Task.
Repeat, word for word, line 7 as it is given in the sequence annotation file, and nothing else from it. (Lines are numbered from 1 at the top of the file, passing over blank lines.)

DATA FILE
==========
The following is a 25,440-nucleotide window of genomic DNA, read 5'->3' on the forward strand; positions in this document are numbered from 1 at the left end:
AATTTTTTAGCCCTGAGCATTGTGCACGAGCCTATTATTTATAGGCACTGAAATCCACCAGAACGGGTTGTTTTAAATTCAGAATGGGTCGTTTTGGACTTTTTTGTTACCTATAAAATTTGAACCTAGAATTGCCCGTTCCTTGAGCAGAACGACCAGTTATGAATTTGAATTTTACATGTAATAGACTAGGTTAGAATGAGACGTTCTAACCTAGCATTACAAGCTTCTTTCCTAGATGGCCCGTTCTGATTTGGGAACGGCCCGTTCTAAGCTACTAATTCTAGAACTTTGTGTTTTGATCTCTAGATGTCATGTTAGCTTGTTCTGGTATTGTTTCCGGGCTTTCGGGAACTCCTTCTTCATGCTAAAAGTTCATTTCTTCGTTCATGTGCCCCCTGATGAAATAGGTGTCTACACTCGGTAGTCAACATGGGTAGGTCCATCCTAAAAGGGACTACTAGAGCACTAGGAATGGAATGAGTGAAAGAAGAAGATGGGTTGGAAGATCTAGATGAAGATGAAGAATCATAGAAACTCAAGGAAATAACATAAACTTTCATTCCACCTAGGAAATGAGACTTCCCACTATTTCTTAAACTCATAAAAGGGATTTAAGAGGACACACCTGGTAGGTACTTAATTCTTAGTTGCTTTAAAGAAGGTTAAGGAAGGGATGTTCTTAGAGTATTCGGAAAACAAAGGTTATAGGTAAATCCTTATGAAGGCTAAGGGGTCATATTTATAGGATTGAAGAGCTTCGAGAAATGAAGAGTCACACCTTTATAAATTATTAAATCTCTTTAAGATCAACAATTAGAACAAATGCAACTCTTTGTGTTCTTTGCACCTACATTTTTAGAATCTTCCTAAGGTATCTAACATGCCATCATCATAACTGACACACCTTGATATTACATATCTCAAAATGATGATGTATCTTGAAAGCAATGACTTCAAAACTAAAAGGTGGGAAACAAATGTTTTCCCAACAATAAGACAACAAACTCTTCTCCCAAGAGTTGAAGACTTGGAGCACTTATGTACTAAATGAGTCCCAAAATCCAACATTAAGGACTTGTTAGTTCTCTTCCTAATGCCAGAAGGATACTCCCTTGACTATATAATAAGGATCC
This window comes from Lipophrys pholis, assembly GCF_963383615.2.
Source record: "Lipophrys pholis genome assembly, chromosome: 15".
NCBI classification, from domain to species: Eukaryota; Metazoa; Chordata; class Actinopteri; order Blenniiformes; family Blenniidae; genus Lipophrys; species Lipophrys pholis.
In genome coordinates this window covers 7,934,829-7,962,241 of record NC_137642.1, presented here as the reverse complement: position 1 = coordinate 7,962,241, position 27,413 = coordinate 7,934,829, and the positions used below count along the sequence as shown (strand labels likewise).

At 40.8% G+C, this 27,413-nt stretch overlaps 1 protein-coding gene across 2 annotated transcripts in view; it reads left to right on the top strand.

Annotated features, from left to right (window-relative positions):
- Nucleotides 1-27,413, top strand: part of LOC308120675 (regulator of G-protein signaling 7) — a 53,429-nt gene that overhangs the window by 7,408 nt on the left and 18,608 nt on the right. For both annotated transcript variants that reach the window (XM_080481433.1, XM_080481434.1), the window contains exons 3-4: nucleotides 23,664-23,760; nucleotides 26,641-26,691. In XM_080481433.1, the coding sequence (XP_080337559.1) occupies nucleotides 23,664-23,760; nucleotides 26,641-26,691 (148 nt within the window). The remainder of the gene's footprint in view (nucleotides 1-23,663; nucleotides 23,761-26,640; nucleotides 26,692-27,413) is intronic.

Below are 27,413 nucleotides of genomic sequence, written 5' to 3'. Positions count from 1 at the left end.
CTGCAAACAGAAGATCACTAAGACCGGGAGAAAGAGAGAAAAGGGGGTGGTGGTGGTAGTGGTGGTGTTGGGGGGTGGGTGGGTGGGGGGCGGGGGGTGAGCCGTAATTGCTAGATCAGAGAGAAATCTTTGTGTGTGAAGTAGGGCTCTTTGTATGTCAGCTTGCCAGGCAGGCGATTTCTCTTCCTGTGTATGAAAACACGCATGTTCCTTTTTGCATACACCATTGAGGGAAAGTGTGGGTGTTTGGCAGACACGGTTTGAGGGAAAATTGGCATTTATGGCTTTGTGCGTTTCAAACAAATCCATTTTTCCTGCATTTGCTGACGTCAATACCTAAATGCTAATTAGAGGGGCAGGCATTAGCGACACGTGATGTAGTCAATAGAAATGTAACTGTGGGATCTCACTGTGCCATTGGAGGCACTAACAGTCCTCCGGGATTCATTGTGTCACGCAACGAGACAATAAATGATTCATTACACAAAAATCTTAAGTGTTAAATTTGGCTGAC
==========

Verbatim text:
At 40.8% G+C, this 27,413-nt stretch overlaps 1 protein-coding gene across 2 annotated transcripts in view; it reads left to right on the top strand.